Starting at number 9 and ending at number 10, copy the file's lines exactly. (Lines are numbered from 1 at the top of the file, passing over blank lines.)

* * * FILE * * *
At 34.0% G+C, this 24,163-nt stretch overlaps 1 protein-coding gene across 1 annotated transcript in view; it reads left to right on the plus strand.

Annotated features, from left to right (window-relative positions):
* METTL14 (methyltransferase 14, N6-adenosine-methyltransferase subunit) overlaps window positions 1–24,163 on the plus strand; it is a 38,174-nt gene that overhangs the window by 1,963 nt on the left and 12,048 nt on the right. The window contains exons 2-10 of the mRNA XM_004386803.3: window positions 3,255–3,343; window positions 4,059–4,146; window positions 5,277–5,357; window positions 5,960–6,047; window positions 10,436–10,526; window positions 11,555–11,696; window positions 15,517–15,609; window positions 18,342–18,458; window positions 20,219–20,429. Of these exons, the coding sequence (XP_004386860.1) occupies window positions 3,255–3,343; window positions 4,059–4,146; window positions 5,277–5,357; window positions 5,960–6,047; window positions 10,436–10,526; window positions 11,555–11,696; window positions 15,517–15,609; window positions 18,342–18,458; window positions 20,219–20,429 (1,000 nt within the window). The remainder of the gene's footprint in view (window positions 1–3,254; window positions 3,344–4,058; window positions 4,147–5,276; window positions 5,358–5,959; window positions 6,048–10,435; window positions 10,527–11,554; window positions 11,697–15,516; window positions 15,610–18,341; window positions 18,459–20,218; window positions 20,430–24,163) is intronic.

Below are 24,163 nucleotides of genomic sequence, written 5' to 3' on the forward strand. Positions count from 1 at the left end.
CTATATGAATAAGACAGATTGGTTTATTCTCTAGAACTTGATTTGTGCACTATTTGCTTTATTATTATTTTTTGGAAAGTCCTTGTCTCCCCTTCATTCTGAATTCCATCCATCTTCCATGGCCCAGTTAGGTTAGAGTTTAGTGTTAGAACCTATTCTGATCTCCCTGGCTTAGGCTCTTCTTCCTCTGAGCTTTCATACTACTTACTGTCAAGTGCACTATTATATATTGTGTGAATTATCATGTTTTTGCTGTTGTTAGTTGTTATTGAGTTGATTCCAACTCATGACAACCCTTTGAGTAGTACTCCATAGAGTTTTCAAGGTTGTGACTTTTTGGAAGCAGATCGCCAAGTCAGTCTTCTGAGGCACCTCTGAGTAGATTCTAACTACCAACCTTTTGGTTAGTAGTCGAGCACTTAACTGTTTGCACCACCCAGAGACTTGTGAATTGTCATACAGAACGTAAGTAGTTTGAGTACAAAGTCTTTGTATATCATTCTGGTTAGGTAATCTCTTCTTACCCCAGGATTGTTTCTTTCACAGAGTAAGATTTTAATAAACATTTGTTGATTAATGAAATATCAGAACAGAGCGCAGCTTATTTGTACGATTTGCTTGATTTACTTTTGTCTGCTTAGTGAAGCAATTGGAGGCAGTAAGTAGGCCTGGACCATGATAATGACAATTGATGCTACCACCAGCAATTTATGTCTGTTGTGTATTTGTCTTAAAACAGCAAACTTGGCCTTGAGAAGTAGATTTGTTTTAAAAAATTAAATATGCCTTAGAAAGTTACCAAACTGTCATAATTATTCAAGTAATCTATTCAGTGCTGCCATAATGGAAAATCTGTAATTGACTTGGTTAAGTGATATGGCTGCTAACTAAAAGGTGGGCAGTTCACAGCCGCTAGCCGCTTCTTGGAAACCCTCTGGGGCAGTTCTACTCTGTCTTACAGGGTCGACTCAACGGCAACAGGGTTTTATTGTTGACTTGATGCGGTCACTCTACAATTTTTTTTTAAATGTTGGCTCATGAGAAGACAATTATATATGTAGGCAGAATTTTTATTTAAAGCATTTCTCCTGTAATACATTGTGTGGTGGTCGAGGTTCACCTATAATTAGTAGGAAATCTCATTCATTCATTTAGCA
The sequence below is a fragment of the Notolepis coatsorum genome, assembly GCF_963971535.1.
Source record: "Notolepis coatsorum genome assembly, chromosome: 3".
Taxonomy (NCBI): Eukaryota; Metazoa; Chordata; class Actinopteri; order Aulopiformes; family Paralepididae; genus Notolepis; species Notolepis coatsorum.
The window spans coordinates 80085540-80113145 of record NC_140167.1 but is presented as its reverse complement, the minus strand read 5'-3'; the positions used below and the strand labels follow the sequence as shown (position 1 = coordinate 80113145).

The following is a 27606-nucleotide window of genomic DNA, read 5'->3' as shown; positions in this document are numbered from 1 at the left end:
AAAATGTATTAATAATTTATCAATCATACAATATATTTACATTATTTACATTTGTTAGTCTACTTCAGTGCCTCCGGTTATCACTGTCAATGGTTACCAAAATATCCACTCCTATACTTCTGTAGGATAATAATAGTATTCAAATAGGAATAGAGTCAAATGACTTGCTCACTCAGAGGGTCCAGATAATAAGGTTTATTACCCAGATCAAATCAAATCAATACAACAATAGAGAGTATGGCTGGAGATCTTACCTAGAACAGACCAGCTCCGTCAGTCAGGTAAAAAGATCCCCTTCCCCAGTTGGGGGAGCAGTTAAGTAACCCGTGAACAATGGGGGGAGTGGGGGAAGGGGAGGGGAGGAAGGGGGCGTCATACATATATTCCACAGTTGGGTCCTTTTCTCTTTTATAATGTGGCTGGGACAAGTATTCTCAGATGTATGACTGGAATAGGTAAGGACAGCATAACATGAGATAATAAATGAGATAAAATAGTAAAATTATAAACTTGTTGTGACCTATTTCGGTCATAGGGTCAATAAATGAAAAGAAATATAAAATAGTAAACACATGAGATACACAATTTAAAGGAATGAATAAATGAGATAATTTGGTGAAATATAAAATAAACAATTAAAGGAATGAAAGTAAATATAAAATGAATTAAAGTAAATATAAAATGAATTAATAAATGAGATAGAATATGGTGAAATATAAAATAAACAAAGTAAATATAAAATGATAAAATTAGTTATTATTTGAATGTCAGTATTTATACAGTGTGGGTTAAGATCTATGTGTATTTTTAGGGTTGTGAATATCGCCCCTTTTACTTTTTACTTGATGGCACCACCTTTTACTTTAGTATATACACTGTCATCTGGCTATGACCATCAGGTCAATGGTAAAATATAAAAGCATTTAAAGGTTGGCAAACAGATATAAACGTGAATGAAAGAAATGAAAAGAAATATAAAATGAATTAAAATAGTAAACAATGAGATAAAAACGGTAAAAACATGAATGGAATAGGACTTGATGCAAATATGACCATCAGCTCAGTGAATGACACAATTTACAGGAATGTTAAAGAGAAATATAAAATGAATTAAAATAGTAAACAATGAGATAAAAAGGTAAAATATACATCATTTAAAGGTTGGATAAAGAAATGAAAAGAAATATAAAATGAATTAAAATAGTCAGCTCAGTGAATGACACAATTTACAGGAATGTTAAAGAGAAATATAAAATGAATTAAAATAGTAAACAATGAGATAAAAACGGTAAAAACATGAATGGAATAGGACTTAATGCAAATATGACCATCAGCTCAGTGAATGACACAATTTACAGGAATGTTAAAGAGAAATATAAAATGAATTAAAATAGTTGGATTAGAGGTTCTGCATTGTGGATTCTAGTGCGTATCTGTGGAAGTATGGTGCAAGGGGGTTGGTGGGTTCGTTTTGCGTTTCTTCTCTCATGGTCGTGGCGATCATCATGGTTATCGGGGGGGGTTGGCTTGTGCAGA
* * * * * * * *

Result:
The window spans coordinates 80085540-80113145 of record NC_140167.1 but is presented as its reverse complement, the minus strand read 5'-3'; the positions used below and the strand labels follow the sequence as shown (position 1 = coordinate 80113145).

The following is a 27606-nucleotide window of genomic DNA, read 5'->3' as shown; positions in this document are numbered from 1 at the left end: